city, seat (1853) of Alachua county, north-central Florida, U.S., about 70 miles (115 km) southwest of Jacksonville. The Spanish explorer Hernando de Soto marched through the area in 1539, and settlement eventually developed around a trading post known as Hog Town (established 1830). In 1853 the city was laid out as the county seat and named for General Edmund Pendleton Gaines, a commander during the War of 1812. Gainesville was the site of some minor battles (1864) of the American Civil War and was temporarily occupied by Union forces. After the war, citrus and cotton growing and phosphate mining became important in the area, but these activities had ceased by the end of World War I.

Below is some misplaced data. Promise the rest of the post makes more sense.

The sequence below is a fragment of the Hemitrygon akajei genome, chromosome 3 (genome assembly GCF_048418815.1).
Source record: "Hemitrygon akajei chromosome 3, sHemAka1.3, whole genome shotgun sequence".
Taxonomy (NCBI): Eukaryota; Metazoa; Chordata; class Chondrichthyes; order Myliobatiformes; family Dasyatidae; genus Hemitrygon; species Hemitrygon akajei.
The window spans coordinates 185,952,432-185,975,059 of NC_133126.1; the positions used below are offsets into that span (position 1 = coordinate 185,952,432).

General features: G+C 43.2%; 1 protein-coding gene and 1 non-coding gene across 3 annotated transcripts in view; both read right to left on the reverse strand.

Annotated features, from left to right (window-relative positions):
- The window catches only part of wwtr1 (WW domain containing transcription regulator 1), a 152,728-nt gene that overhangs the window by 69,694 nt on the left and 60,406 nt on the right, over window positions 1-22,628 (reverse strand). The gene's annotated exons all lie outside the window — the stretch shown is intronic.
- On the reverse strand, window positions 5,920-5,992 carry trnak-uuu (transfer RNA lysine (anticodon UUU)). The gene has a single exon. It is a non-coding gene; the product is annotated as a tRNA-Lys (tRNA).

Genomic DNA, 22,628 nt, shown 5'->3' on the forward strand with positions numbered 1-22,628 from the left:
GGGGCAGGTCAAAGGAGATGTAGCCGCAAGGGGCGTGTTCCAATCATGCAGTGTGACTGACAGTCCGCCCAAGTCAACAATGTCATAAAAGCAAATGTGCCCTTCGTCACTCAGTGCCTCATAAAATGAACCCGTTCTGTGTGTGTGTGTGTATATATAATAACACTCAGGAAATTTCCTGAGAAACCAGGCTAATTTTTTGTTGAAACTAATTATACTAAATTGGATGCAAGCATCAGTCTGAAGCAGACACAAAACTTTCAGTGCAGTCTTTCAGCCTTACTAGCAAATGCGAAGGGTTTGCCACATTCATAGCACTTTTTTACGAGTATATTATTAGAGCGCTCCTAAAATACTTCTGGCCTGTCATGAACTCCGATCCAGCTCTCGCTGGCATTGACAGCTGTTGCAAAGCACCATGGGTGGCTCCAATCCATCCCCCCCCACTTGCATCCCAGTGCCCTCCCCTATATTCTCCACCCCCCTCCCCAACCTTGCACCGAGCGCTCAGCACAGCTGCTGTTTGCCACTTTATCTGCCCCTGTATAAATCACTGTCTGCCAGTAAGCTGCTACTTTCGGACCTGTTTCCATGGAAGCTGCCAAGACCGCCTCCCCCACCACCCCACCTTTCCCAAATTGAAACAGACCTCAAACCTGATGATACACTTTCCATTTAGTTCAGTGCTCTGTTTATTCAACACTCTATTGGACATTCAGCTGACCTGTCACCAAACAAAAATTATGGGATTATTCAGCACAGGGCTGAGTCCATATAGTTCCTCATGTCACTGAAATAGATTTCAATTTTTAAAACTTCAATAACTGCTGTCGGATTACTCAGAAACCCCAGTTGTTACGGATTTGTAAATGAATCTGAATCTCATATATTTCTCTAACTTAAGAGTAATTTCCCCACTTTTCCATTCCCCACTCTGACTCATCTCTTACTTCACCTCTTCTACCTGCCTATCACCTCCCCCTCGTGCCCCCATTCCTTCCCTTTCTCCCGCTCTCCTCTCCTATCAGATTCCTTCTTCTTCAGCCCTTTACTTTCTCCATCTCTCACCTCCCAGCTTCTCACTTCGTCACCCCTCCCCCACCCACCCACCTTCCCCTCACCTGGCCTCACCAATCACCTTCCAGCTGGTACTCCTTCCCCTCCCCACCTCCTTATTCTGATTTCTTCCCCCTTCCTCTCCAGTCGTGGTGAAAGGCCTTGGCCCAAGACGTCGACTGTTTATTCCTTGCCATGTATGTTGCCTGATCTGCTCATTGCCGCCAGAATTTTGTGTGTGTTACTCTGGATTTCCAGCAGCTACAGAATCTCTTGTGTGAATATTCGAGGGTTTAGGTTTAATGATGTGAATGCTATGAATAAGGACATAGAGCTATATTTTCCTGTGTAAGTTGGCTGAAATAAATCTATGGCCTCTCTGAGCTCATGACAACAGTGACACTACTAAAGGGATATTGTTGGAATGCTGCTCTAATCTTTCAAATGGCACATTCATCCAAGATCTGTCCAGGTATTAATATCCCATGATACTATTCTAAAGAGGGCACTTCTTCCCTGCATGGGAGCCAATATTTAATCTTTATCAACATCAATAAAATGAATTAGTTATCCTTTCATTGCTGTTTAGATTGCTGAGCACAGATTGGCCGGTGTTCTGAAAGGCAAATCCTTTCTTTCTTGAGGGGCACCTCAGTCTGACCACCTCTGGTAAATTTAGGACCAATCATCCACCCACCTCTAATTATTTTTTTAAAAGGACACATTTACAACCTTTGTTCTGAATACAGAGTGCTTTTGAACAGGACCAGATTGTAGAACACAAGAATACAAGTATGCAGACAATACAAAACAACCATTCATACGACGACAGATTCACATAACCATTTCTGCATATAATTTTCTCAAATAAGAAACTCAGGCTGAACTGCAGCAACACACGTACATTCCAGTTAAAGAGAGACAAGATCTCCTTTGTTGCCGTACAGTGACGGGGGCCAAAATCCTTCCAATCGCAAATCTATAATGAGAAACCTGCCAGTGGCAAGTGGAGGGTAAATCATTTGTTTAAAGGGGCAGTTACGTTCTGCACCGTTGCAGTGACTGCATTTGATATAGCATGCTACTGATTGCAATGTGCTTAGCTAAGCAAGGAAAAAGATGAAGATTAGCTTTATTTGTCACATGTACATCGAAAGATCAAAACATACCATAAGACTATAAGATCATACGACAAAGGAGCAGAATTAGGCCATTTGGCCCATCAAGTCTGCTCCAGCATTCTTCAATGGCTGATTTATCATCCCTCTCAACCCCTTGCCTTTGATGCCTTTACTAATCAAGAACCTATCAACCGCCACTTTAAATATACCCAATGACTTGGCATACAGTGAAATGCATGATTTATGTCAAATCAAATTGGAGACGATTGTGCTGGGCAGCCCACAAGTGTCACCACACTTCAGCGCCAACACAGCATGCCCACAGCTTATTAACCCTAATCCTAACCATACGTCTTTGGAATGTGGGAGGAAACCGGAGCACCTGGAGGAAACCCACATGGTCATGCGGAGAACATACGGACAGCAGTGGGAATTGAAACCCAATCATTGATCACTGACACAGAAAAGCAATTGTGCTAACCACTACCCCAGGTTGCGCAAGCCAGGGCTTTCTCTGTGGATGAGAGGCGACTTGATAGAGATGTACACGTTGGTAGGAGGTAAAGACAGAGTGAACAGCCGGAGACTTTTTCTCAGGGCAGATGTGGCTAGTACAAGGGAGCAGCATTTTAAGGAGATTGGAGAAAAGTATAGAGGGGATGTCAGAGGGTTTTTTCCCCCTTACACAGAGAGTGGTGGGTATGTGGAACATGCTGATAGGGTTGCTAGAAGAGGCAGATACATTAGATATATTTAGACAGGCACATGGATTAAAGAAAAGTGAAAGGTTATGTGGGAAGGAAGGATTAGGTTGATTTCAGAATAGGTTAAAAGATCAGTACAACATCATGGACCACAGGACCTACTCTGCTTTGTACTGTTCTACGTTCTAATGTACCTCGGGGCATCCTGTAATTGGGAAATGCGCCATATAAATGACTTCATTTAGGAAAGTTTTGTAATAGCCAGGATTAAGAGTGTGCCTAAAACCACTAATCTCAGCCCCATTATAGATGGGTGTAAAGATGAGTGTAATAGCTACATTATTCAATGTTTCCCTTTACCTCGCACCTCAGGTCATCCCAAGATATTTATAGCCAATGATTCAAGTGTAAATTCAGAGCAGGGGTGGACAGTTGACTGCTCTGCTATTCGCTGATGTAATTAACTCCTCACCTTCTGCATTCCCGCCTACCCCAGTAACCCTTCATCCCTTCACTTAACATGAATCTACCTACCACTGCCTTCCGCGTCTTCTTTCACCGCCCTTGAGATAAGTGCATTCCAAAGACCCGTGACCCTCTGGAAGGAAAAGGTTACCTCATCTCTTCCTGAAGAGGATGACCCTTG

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|a scrap or morsel of food left at a meal.|
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